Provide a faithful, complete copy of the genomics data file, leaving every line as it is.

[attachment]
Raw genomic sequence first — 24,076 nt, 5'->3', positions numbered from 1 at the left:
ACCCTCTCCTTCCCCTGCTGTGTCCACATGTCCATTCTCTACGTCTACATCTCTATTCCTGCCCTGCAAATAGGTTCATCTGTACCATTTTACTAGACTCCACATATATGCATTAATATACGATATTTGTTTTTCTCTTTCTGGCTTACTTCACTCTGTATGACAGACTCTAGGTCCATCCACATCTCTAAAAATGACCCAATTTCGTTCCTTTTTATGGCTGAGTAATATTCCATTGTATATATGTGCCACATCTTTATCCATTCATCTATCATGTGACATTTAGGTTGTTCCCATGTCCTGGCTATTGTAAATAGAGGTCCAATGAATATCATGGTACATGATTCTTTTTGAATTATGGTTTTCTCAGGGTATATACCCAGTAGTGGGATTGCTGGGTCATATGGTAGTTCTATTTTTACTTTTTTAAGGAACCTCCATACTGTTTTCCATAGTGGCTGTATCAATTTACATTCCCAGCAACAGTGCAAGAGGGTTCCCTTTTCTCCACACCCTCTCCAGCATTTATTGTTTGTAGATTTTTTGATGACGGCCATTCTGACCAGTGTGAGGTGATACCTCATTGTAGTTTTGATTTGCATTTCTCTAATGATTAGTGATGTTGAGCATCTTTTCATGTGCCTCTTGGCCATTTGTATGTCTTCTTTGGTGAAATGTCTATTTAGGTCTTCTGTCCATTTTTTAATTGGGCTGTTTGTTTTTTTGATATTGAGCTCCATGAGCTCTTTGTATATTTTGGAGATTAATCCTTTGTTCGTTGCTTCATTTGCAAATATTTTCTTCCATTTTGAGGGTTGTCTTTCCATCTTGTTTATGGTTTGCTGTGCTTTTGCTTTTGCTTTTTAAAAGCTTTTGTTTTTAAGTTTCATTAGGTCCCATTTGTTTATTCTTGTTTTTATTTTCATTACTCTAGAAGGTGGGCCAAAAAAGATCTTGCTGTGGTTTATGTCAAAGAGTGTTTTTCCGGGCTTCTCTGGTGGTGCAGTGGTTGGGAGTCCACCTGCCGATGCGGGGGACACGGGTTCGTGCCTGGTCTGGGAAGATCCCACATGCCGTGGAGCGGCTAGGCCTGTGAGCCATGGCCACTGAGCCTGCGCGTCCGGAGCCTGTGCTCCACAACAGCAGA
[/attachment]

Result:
Raw genomic sequence first — 24,076 nt, 5'->3', positions numbered from 1 at the left:
ACCCTCTCCTTCCCCTGCTGTGTCCACATGTCCATTCTCTACGTCTACATCTCTATTCCTGCCCTGCAAATAGGTTCATCTGTACCATTTTACTAGACTCCACATATATGCATTAATATACGATATTTGTTTTTCTCTTTCTGGCTTACTTCACTCTGTATGACAGACTCTAGGTCCATCCACATCTCTAAAAATGACCCAATTTCGTTCCTTTTTATGGCTGAGTAATATTCCATTGTATATATGTGCCACATCTTTATCCATTCATCTATCATGTGACATTTAGGTTGTTCCCATGTCCTGGCTATTGTAAATAGAGGTCCAATGAATATCATGGTACATGATTCTTTTTGAATTATGGTTTTCTCAGGGTATATACCCAGTAGTGGGATTGCTGGGTCATATGGTAGTTCTATTTTTACTTTTTTAAGGAACCTCCATACTGTTTTCCATAGTGGCTGTATCAATTTACATTCCCAGCAACAGTGCAAGAGGGTTCCCTTTTCTCCACACCCTCTCCAGCATTTATTGTTTGTAGATTTTTTGATGACGGCCATTCTGACCAGTGTGAGGTGATACCTCATTGTAGTTTTGATTTGCATTTCTCTAATGATTAGTGATGTTGAGCATCTTTTCATGTGCCTCTTGGCCATTTGTATGTCTTCTTTGGTGAAATGTCTATTTAGGTCTTCTGTCCATTTTTTAATTGGGCTGTTTGTTTTTTTGATATTGAGCTCCATGAGCTCTTTGTATATTTTGGAGATTAATCCTTTGTTCGTTGCTTCATTTGCAAATATTTTCTTCCATTTTGAGGGTTGTCTTTCCATCTTGTTTATGGTTTGCTGTGCTTTTGCTTTTGCTTTTTAAAAGCTTTTGTTTTTAAGTTTCATTAGGTCCCATTTGTTTATTCTTGTTTTTATTTTCATTACTCTAGAAGGTGGGCCAAAAAAGATCTTGCTGTGGTTTATGTCAAAGAGTGTTTTTCCGGGCTTCTCTGGTGGTGCAGTGGTTGGGAGTCCACCTGCCGATGCGGGGGACACGGGTTCGTGCCTGGTCTGGGAAGATCCCACATGCCGTGGAGCGGCTAGGCCTGTGAGCCATGGCCACTGAGCCTGCGCGTCCGGAGCCTGTGCTCCACAACAGCAGA